“Some people think it all just happens a couple weeks in the fall,” he said. “But it starts in spring, we dig out the old stumps, we till all the ground and prepare the ground, then we have to plant them, then it’s watering throughout the summer, then trimming. It’s really a lot of work all season to get these trees. Most people don’t realize how much labor is involved in getting a nice Christmas tree to market.”

Guggisberg Tree Farm grows eight different varieties of trees: white pine, Scotch pine, Balsam fir, Fraser fir, Canaan fir, blue spruce, Black Hill spruce and Balsam-Korean fir hybrid. Those trees are planted across roughly 10 acres.

Guggisberg said one reason people are deterred from buying a real tree is concerns over cleanup. However, he said the Fraser and Canaan fir trees, along with the Balsam-Korean hybrid and white and Scotch pine trees, all hold their needles very well.

Guggisberg said his top selling trees are fir trees.

“People like them because they have short needles, so they’re easy to decorate,” he said. “And they’re soft and they still have a nice fragrance.”

And once the tree is cut, there’s more to it than just putting it up and decorating it.

“I always tell people that after the tree is cut, if they’re not going to put it up, put it in the shade, like behind their house or in an unheated shed,” Guggisberg said. “And before they put it up, they want to recut the bottom at least an inch off the tree to open up the sealed-off trunk, so it’ll take water up again. So, either they can cut it right away and put it in water, or they’ll have to recut it if they do not put it up that day.

“Then they want to keep it away from a heat source. I always tell people that it may look very beautiful next to the fireplace, but it’s the worst place to put it. It will dry your tree out very quickly. If you’re putting it close to a heat vent, just close the heat vent up so it’s not blowing warm air there.”

Guggisberg also said the main key to keeping the trees healthy is giving them water and making sure they don’t run dry.

“Some fresh trees can take up to a gallon a day, so you really want to watch that,” he said.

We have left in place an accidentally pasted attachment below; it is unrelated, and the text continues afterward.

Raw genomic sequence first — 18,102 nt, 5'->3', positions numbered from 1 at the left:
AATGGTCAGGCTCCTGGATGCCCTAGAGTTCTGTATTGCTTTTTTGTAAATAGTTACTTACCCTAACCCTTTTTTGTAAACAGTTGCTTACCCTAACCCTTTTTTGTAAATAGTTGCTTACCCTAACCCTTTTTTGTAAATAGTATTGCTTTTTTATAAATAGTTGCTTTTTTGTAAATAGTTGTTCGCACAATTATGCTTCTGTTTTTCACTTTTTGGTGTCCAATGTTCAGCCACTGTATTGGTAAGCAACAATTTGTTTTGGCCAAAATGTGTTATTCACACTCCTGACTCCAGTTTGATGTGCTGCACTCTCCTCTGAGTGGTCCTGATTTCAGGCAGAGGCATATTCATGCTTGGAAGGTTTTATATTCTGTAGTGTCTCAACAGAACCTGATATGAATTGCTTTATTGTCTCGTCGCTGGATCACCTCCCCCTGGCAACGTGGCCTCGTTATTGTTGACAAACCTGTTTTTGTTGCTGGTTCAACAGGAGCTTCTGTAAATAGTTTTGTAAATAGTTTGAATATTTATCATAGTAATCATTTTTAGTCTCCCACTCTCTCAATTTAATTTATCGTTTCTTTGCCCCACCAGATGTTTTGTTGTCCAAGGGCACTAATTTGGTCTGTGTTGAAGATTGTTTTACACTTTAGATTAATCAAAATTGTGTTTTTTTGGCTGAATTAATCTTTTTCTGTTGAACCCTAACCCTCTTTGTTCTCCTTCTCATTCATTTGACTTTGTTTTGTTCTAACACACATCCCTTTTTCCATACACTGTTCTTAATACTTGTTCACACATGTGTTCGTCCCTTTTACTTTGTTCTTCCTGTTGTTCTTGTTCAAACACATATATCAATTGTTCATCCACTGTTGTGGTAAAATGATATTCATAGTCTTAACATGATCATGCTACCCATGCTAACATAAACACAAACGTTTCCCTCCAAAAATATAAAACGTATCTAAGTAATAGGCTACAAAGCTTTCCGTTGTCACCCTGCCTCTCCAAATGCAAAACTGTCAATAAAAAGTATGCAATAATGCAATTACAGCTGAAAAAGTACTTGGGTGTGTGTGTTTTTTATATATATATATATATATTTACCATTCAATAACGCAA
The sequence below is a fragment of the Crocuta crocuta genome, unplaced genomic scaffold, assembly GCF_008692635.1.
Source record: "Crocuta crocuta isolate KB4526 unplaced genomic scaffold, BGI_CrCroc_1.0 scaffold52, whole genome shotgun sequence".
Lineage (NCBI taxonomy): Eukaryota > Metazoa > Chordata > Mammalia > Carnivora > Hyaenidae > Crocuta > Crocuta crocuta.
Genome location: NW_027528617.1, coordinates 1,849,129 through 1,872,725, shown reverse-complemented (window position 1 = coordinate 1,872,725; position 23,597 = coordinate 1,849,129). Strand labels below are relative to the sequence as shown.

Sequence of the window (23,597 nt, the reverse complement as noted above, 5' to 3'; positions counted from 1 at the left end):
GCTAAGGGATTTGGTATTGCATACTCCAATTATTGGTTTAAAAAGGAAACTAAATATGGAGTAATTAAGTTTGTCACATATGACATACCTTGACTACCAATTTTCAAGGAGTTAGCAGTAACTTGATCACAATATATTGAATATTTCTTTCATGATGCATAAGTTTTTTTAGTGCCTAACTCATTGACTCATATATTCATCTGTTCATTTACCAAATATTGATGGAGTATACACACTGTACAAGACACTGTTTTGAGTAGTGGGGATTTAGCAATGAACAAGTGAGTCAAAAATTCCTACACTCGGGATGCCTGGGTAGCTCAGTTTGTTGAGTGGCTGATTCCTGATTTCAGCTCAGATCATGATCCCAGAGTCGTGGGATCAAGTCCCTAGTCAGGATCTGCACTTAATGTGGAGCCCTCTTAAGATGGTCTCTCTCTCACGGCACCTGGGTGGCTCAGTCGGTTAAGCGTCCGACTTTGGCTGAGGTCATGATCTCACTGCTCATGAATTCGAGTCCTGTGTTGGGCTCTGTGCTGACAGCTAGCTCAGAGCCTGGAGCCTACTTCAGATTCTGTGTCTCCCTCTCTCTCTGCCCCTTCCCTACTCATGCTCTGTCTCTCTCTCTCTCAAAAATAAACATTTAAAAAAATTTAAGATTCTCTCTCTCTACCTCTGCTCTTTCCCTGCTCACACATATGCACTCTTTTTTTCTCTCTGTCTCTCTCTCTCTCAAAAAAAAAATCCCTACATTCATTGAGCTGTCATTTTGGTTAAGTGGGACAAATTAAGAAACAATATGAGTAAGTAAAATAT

Guggisberg said most people purchasing a tree at his farm will choose to cut down trees between 6 and 9 feet tall for their house, but he has had some people cut down trees as tall as 20 feet.

For safety reasons, Guggisberg doesn’t allow people to use chainsaws to cut down trees at his farm, but he does provide a bow saw for use. The additional perk of using a tree shaker to remove dead needles and tidy up the tree before it’s bundled is also provided at the main building.

Despite the amount of time and work put into the farm, Guggisberg said he enjoys the memories he’s able to help others create.

“I’ve always said it’s a lot of work for the money you make on it,” Guggisberg said. “So, it isn’t always about trying to make some money on it, it’s about making memories and that’s the key here. People are so happy to come out here with their families and cut a tree. It’s just a tradition for them and they enjoy it every year. … It seems like the kids and the parents, they remember every year cutting that tree. They may not remember what they did yesterday, but they remember what tree they had and where they cut it from, so it’s just great making memories.”

Despite quickly selling out of trees this season, Guggisberg, his wife, Marie, and their six children Liz, Megan, Rachel, Matt, Jacob and Emily, will continue to keep Guggisberg Tree Farm thriving, producing trees and memories for years to come.

For more information, visit guggisbergtreefarm.com.

And while his tree farm may be closed for the season, Guggisberg has been spending his weekdays at RCN, co-operated by Guggisberg and Kevin Schweiss. Guggisberg brings around roughly 150 trees to RCN, located at 1200 South Front Street in New Ulm, during the holiday season.

RCN may be an alternative for those still looking for a Christmas tree, but trees are going fast. For availability questions, RCN can be reached at 507-354-6001 or tonyg@nutelecom.net.